The resurrection, or Jesus Christ rising from the dead, is the next logical step now that Death/Hell is nullified.  If Death is conquered, Jesus could return as one fully alive.  But not only Him, but many who were in the state of Death also rose.  Matthew 27:51-53 states that at the moment of Christ's death, "The tombs also were opened, and many bodies of the saints who had fallen asleep were raised.  After His resurrection they came out of the tombs and entered the holy city and appeared to many (NRSV)."

Many early Church Theologians described this process of resurrection using poetic metaphor and imagery.  One of my favorites comes from St. John Chrysostom in his homily on 1 Corinthians 10.  In it Chrysostom compared Death to someone who took in food that they could not digest, and the only recourse was to vomit up all the contents of it's stomach.  If that wasn't enough, he goes on to describe it as a dragon who ingested poisonous food and burst open in the very middle, allowing all those in it's belly to escape.  Or for another metaphor, he described it as a prison which had burst, it's gates of brass broken open, and the keepers of these Hell-Gates cowered in fear.

In short, Jesus rose from the dead because His very presense destroyed Death/Hell from within - damaging it beyond repair, and opening the way to everlasting life.

The Ascension and Second Coming

Christ has died, Christ is risen, Christ will come again. (Book of Common Prayer page 363).

Scripture and Tradition teaches us that 40 days after His resurrection, Jesus ascended into Heaven, and is seated at the right hand of the Father (Luke 24:51, The Nicene Creed: Book of Common Prayer pg. 358)  Having conquered Death the Eternal Word returned to the source of which it came, yet different.  The incarnation never ends, and Jesus is always fully human and fully God, even after returning to the Father.  In doing so He raised up our humanity into the Highest Heavens, bringing it into intimate contact with The Father.  In doing so Humanity is both raised up and transformed into something even greater than it was before.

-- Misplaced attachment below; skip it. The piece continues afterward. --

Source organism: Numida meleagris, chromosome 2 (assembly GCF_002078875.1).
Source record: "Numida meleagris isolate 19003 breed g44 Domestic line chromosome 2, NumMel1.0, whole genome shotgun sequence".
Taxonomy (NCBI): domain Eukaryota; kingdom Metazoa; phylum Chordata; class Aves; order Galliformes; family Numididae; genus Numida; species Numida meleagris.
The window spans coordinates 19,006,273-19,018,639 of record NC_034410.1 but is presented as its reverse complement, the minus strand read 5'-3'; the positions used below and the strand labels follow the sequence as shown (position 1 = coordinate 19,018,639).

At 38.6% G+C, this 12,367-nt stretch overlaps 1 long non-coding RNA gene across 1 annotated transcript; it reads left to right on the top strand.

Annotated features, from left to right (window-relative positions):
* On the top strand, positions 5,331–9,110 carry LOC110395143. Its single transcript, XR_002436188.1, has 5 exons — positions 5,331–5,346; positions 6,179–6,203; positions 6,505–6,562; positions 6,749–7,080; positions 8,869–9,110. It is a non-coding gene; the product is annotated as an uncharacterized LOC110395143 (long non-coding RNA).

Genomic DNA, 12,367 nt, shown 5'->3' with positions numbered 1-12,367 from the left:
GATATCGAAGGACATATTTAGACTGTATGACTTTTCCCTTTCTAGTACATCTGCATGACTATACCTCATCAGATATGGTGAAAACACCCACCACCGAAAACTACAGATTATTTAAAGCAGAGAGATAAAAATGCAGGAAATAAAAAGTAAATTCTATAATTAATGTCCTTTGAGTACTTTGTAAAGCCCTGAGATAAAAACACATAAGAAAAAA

The Gospel also states that Christ will come again.  This is a way of saying that the process which Jesus began with His incarnation, death, resurrection, and ascension, will one day come to its fullest expression.  All flesh shall see Christ, the dead will be raised, and the final judgement as to right and wrong will occur.  This necessary step brings about a new existence that is described at the end of The Book of Revelation: 

And I heard a loud voice from the throne saying,

‘See, the home of God is among mortals.
He will dwell with them;
they will be His peoples,
and God Himself will be with them;
he will wipe every tear from their eyes.
Death will be no more;
mourning and crying and pain will be no more,
for the first things have passed away.’

And the one who was seated on the throne said, ‘See, I am making all things new.’ Also he said, ‘Write this, for these words are trustworthy and true.’ 

(Revelation 21:3-5)

It is truly a beautiful future.


In summary, Jesus Christ is the one who unites Humanity with God.  He does this because He is God Himself, the second person of the Trinity, who became flesh and dwelt among us.  As fully human and fully God He was able to enter into the realm of death, our ultimate separation from God, and negate it from within.  Doing so left Death/Hell damaged beyond repair, opening the way to the General Resurrection, which ends in eternal life.  Christ has ascended to the right hand of the Father, bringing humanity into intimate contact with the Trinity.  He will come again in glory, bringing about the final restoration and unity of God and God's people.